Does Nature Know Best?

dwheeler at dwheeler at
Tue Jan 6 12:51:47 EST 1998

In article <34B07748.6913C51E at>,
  Ron Wenrich <woodtick at> wrote:
> dwheeler at wrote:
> > I regret to burst the bubble, but I am unconvinced that foresters know
> > how to grow trees. Most trees in the US require mycorrhizal fungi to
> > survive outside of greenhouse environments. These fungi act as water and
> > nutrient gatherers. Studies at Oregon State University have shown that
> > terrestrial rooted Western hemlock are 100% mycorrhizal-inoculated in the
> > wild. Close observation of trees at a Douglas fir tree farm near Oregon
> > City strongly suggests as succession of mycorrhizal fungi as trees
> > mature.
> >
> > Growing trees (forestry) implies providing trees with necessary
> > requirements for their cultivation. So how many species of the several
> > thousand mycorrhizal fungi known in the US do foresters know how to grow?
> > Of these, how many are used to grow seedling trees?
> How would this differ on naturally regenerated sites?

In nature, many animals act as mycophagists. They dig up truffles or eat
symbiotic fungi (mushrooms), mixing the spores with yeast and nitrogen
bacteria, then depositing them at another site to potentially inoculate
another tree.

  Many hardwoods are regenerated
> under a canopy and later released.  There are also quite a few trees which come from
> stump sprouts.  These tend to be faster growing since they are taking benefit of the
> existing root system (or is it the advanced mycorrhizal association?).

We don't know for sure, but it is probably a combination of both. For
example, at the first truffle farm inoculated in Oregon, the owner has
removed entire rows. Yet the remaining stumps continue to live. We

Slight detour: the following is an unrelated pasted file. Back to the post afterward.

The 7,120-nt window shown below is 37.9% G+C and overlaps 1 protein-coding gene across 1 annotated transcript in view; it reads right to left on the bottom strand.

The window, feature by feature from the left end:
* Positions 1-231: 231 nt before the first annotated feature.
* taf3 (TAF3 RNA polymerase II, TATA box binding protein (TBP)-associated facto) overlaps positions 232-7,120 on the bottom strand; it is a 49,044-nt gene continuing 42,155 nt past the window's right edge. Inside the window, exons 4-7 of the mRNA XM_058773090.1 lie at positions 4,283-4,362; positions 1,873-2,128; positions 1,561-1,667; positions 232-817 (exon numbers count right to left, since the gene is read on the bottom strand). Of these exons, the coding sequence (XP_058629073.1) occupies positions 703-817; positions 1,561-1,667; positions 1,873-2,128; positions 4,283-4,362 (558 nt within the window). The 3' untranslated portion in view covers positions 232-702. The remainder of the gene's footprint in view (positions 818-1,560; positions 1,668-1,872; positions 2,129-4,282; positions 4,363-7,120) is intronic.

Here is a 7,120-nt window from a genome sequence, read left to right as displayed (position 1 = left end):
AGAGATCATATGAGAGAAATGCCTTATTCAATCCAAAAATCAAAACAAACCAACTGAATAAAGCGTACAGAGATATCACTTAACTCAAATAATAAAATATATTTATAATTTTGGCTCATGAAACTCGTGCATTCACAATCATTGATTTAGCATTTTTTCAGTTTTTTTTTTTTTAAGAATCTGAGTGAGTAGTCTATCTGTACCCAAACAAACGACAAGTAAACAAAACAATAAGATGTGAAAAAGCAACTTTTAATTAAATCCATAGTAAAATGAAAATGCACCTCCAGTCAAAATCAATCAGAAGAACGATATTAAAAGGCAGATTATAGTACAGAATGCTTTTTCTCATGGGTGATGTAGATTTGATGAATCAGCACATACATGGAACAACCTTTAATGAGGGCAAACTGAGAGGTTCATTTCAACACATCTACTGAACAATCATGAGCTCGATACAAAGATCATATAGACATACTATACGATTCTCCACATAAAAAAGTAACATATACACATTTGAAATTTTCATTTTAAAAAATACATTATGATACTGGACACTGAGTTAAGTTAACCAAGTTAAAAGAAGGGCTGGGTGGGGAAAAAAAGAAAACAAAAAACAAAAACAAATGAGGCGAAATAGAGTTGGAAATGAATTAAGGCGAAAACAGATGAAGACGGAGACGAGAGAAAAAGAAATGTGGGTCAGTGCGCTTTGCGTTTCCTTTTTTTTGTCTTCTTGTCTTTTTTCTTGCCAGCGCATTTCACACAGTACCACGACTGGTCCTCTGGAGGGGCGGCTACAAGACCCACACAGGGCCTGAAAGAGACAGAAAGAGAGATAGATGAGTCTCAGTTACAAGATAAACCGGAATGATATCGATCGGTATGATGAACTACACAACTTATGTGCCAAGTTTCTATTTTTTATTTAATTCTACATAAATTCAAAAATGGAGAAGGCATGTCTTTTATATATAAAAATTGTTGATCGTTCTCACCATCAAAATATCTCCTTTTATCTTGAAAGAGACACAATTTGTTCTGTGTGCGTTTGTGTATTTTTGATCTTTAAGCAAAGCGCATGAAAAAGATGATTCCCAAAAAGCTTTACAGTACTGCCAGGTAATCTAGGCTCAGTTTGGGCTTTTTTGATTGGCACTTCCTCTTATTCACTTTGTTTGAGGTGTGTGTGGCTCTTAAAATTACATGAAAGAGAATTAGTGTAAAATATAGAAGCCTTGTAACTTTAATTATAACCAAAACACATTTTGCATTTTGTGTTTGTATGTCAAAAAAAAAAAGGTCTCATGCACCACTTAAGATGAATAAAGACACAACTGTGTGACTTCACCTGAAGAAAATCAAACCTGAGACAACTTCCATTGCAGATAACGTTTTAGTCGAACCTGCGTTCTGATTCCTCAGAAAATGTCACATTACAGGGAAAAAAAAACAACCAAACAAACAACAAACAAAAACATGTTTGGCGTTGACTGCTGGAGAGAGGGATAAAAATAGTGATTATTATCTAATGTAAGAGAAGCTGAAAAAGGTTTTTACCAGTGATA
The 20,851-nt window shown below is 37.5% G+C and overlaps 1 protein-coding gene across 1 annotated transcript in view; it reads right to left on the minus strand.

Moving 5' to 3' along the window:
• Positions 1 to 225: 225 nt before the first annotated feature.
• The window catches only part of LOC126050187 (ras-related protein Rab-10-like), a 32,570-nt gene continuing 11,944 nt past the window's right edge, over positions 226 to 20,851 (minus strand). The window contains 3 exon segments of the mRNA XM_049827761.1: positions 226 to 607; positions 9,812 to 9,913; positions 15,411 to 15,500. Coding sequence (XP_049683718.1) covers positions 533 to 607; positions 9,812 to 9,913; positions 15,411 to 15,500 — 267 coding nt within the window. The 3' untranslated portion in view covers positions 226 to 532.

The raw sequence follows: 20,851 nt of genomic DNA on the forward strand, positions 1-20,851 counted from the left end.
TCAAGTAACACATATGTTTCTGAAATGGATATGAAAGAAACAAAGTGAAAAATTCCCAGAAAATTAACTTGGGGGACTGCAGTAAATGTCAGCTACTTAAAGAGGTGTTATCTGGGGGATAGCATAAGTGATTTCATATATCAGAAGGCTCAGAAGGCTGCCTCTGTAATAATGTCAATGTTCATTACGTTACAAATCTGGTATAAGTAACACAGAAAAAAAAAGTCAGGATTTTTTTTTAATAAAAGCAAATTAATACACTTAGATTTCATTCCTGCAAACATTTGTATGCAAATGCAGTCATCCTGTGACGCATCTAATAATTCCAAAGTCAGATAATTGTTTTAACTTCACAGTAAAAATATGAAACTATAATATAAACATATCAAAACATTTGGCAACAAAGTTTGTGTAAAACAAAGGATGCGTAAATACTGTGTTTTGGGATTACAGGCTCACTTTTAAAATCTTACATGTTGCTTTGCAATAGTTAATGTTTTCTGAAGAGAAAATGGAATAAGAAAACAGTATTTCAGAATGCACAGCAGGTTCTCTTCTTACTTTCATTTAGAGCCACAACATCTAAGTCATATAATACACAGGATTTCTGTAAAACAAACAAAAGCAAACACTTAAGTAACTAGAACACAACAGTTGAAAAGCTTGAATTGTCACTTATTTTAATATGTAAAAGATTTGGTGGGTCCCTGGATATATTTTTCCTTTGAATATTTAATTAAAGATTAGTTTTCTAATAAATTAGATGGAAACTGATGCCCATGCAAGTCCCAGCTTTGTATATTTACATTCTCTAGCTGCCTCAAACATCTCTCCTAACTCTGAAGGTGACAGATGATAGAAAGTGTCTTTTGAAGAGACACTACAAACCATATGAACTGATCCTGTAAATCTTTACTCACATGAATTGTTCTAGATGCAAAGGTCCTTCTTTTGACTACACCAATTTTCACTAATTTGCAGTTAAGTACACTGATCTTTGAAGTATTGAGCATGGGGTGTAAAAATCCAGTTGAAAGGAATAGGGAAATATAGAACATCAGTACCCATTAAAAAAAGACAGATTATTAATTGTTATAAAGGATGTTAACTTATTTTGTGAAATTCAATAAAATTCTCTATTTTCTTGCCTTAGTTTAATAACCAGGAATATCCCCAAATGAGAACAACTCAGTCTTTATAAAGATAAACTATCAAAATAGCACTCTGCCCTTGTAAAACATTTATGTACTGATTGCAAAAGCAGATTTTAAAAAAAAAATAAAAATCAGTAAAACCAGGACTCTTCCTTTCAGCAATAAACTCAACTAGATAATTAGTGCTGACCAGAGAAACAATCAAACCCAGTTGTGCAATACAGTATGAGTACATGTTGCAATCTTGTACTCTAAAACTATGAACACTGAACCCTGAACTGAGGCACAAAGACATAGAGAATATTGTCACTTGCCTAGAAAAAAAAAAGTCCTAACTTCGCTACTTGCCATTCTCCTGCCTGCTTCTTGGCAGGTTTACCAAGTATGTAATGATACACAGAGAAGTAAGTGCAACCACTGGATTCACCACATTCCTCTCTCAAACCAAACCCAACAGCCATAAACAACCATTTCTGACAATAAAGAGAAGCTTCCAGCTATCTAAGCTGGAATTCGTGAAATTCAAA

suspect the stumps (now over 2 years old) grafted roots underground with
nearby trees. But mycorrhizae are known to associate in complex ways,
forming mycorrhizal mat communities which tie in several trees and shrubs
together. These mat communities also stabilize otherwise unstable slopes
and strongly decrease erosion.

> hardwood seedlings is very rare, unless it is in planting old fields.

One of the differences between western forestry and eastern forestry. In
the west, up to 30,000 seedling trees may sprout naturally per acre in
areas like the Columbia River Gorge near Cascade Locks.

> > This necessary fungal/plant relationship has been a requirement for
> > growing almost all plants since the Devonian (Age of Fishes) time 400
> > million years ago. That foresters in general disregard mycorrhizae as
> > +beneath them+ is as dramatic a statement as saying they can't see the
> > forests for the trees. According to The Primary Source, trees make up
> > 30-35% of biomass of either forest or plantation. Fungi make up 52-55%.
> > Ignoring fungi in tree cultivation/forestry is similar to corn-stalks
> > while growing corn: at this time, you can't have one without the other.
> Part of that is in the education of foresters.  Fungi is often regarded as a
> pathogen, not a growth enhancer.
That kind of proves my point, doesn't it? ;)

Daniel B. Wheeler

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